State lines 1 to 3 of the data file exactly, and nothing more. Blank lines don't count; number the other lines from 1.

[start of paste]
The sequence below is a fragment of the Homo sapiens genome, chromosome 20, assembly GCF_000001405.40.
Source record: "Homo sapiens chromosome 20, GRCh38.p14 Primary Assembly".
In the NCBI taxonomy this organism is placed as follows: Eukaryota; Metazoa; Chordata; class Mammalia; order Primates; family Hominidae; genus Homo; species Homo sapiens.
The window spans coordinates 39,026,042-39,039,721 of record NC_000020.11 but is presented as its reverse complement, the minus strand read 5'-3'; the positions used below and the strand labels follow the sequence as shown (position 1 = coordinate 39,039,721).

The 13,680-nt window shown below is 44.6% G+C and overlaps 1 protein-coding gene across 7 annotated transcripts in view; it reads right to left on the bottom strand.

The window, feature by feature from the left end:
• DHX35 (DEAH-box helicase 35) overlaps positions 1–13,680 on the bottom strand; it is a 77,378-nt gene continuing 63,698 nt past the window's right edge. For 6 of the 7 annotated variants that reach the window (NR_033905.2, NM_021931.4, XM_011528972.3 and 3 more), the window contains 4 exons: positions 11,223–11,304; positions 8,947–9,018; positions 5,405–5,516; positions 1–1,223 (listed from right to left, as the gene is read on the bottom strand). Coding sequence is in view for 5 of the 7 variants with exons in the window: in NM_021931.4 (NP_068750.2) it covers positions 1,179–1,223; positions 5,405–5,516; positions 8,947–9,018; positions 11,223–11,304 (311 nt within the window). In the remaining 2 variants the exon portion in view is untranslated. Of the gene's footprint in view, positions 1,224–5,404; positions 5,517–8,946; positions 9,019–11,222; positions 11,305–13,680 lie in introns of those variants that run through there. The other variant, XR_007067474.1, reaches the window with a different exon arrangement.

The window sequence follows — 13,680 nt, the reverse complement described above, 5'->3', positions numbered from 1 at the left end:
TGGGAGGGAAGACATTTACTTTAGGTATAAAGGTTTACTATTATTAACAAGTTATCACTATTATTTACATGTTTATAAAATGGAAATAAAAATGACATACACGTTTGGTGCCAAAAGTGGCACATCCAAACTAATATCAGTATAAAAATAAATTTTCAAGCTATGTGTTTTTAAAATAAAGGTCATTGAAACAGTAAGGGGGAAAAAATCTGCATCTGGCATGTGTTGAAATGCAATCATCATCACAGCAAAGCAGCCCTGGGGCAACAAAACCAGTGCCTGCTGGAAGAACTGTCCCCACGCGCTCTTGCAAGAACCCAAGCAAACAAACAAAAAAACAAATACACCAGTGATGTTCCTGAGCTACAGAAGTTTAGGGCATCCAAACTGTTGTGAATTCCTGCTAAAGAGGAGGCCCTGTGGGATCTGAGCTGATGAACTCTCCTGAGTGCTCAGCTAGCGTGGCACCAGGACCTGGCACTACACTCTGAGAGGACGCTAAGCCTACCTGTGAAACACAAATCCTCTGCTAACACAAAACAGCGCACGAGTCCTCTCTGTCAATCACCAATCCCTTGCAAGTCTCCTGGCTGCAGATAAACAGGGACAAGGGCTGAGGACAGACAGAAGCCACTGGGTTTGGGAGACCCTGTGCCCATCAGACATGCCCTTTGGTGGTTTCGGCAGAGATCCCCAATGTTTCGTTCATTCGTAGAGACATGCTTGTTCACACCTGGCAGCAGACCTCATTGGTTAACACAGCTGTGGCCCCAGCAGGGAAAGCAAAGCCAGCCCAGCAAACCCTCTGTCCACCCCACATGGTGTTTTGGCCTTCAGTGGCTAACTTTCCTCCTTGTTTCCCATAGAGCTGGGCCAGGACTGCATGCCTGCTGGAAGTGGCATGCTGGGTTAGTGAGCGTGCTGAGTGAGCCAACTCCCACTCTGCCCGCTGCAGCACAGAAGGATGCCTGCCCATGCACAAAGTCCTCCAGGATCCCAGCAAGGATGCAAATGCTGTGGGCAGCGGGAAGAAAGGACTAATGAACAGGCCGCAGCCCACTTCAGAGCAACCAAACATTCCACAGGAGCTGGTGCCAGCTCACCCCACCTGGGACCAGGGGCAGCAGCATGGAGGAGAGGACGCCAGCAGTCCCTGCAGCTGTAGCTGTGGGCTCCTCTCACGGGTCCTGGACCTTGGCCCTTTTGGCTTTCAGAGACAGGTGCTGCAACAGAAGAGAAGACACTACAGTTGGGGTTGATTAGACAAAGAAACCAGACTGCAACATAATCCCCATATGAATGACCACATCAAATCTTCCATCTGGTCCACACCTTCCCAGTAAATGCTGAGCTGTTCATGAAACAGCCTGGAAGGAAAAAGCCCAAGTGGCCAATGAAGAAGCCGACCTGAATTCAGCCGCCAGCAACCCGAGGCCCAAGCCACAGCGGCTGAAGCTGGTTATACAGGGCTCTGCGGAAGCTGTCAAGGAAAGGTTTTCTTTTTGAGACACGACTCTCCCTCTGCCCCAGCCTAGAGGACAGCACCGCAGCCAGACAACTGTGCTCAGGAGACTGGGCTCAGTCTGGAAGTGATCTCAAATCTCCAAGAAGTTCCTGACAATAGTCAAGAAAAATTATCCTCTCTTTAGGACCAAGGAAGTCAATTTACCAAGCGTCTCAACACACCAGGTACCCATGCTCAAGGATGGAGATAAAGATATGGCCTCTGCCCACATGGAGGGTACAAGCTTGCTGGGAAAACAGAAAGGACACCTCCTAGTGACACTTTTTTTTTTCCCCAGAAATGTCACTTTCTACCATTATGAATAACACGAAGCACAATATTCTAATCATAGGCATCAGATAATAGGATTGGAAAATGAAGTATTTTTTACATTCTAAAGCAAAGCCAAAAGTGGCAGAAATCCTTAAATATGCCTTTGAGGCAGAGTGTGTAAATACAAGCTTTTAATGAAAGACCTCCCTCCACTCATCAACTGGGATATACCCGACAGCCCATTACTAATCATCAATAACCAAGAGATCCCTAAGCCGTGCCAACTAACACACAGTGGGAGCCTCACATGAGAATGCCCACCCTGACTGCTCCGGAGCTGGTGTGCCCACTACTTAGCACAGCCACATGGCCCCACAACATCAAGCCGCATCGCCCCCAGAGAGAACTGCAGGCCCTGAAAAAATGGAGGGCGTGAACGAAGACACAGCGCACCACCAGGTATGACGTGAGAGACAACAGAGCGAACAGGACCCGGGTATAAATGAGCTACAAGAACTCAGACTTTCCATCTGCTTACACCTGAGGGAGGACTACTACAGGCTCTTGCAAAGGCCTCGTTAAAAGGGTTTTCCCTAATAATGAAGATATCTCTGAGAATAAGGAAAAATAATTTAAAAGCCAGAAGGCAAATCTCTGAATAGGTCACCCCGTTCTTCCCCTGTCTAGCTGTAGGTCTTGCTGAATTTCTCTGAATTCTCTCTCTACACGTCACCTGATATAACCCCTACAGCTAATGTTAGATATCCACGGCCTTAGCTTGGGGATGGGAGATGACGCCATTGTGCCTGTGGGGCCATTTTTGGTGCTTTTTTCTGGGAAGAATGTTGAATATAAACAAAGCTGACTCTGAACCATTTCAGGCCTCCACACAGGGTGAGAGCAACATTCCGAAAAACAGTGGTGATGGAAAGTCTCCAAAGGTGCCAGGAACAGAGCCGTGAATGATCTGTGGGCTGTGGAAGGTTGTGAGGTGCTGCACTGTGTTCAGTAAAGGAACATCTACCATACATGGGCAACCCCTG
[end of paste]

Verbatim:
The sequence below is a fragment of the Homo sapiens genome, chromosome 20, assembly GCF_000001405.40.
Source record: "Homo sapiens chromosome 20, GRCh38.p14 Primary Assembly".
In the NCBI taxonomy this organism is placed as follows: Eukaryota; Metazoa; Chordata; class Mammalia; order Primates; family Hominidae; genus Homo; species Homo sapiens.